And there is absolutely no evidence to suggest that this is the beginning of some slippery slope towards beer carts along Main Street USA.  (But a friend of mine had the great idea of serving Samuel Adams at the Liberty Tree Tavern, but more on that later!)  Let’s face it folks, right now anyone can hop on a monorail, head to a resort bar and drink themselves into an absolute stupor before heading back to the Magic Kingdom.  We have ALL seen this, and I promise Be Our Guest is not going to create any measurable increase in these folks at the Magic Kingdom.

And let us pivot back to Walt for a second, shall we?  In 1967 Disneyland opened another of Walt’s pet projects.  It is called Club 33 and, for those who don’t know, it is a private members-only lounge, and yes there are lots of overpriced adult beverages being happily consumed only steps from the unwitting masses.  And though I have never been in Club 33, I am fairly certain the drink menu is not limited to only beer and wine, like it is at Be Our Guest.  And I have yet to hear people complaining over the dozens of drunks stumbling out of the Club. So when we say Disneyland operates under some kind of dyed-in-the-wool “dry” policy, can we now properly change that to a “mostly dry unless you are willing to shell out thousands more” policy?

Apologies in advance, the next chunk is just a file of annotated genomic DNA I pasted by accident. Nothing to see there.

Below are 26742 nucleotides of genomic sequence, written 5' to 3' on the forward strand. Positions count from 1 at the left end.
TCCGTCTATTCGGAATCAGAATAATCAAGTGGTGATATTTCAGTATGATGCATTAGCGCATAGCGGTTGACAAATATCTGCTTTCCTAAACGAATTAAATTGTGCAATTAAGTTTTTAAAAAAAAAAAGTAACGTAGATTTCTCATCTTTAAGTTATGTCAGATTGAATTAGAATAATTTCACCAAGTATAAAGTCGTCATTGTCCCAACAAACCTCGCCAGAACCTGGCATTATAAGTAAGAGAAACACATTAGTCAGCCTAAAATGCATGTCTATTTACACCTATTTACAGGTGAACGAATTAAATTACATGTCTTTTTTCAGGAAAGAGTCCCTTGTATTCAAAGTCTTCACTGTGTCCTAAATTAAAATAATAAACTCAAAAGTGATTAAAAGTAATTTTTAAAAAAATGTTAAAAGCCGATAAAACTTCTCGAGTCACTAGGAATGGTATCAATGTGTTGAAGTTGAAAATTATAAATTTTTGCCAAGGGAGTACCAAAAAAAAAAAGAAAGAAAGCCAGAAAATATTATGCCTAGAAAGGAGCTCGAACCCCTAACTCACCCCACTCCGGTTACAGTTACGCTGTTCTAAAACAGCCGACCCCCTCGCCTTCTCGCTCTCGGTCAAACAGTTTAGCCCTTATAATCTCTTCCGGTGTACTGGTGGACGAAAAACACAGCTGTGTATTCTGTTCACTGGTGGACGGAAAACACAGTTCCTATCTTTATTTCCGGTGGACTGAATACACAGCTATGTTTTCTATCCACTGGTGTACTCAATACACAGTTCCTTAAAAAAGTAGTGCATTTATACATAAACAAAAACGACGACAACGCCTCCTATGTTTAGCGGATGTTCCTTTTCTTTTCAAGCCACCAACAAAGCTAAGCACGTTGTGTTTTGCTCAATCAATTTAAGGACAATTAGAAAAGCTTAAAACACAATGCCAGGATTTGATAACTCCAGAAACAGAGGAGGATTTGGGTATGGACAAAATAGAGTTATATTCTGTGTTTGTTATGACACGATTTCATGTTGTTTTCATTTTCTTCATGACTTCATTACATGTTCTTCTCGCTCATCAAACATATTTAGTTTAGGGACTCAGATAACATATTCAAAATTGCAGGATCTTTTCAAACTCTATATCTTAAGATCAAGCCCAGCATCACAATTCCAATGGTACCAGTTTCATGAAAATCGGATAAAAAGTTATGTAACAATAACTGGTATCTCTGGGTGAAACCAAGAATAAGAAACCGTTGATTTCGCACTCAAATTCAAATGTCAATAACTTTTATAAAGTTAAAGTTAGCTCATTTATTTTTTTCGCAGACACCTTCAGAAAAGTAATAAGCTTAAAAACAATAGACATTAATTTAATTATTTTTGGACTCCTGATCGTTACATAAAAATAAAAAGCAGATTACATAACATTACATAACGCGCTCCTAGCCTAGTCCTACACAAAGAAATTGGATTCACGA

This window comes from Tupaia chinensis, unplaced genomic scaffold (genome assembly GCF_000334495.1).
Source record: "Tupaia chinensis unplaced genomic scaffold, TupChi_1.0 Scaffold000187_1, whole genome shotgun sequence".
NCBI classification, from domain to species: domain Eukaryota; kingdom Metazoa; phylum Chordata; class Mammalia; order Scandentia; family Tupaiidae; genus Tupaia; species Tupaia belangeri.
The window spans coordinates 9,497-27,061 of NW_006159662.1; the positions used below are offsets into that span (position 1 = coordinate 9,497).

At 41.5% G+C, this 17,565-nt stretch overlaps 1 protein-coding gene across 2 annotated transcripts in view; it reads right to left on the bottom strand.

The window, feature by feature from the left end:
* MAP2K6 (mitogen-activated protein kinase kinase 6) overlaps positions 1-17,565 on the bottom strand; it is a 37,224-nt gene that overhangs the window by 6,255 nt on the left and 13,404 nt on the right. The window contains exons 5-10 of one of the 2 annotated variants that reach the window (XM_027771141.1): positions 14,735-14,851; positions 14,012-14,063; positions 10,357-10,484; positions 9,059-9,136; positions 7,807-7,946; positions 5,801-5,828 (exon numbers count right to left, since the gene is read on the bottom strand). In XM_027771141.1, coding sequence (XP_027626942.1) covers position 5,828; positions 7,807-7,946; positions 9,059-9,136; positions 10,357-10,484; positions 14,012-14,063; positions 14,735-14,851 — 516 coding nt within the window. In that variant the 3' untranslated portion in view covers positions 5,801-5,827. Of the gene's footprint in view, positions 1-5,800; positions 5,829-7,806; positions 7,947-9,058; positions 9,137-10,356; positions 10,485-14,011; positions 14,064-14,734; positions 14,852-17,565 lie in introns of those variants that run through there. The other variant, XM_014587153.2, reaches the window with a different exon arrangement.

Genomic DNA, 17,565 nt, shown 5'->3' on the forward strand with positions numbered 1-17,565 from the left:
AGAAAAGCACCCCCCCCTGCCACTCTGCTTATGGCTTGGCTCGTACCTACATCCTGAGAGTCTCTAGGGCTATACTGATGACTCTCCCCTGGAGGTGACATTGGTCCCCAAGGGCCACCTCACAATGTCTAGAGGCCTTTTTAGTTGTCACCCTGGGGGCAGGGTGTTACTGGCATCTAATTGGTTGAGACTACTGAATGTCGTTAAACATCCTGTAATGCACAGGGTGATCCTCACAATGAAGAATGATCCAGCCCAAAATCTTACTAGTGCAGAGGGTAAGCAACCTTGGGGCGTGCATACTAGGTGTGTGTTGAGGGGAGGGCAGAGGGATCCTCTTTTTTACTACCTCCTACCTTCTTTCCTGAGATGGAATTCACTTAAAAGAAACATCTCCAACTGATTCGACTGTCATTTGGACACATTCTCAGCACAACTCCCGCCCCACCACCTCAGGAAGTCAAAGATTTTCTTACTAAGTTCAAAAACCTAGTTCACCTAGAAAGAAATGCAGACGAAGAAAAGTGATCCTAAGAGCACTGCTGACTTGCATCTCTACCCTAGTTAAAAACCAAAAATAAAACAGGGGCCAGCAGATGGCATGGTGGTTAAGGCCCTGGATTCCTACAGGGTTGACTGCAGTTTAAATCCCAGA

Walt was famously a drinker and a heavy smoker, so do not think for a second that this policy was at all based on some sort of moral objection towards liquor.  It was a policy used to insure that families would feel welcome, and come back often.  And as far as I can tell, adding beer and wine to the menu of one restaurant, a restaurant where we can be certain that each guest will be herded in and out as quickly as possible to make room for more wallets in those seats, will not make any measurable difference upon those same families who love the Magic Kingdom.

Now, back to that idea of serving Samuel Adams at the Liberty Tree Tavern...(Oh, and let me not forget to thank Tony, the all-knowing master of the fantastic “Friends of the Rose and Crown” Facebook group for this. Leave it to a fellow R and C junkie to come up with that grand idea!)

by Dave McBride @davemcb1897

Wednesday, September 5, 2012

A Requiem for Avatar?


Late last night, my Twitter account blew up with rumors that the hierarchy at the Walt Disney Company have killed the “Avatar Land” idea slated for construction at Disney’s Animal Kingdom.  While I can not confirm the veracity of these rumors, it gives us a chance to stop and think about whether any cancellation of this enormous project would be a negative for Animal Kingdom fans, or a positive in disguise.

image copyright Disney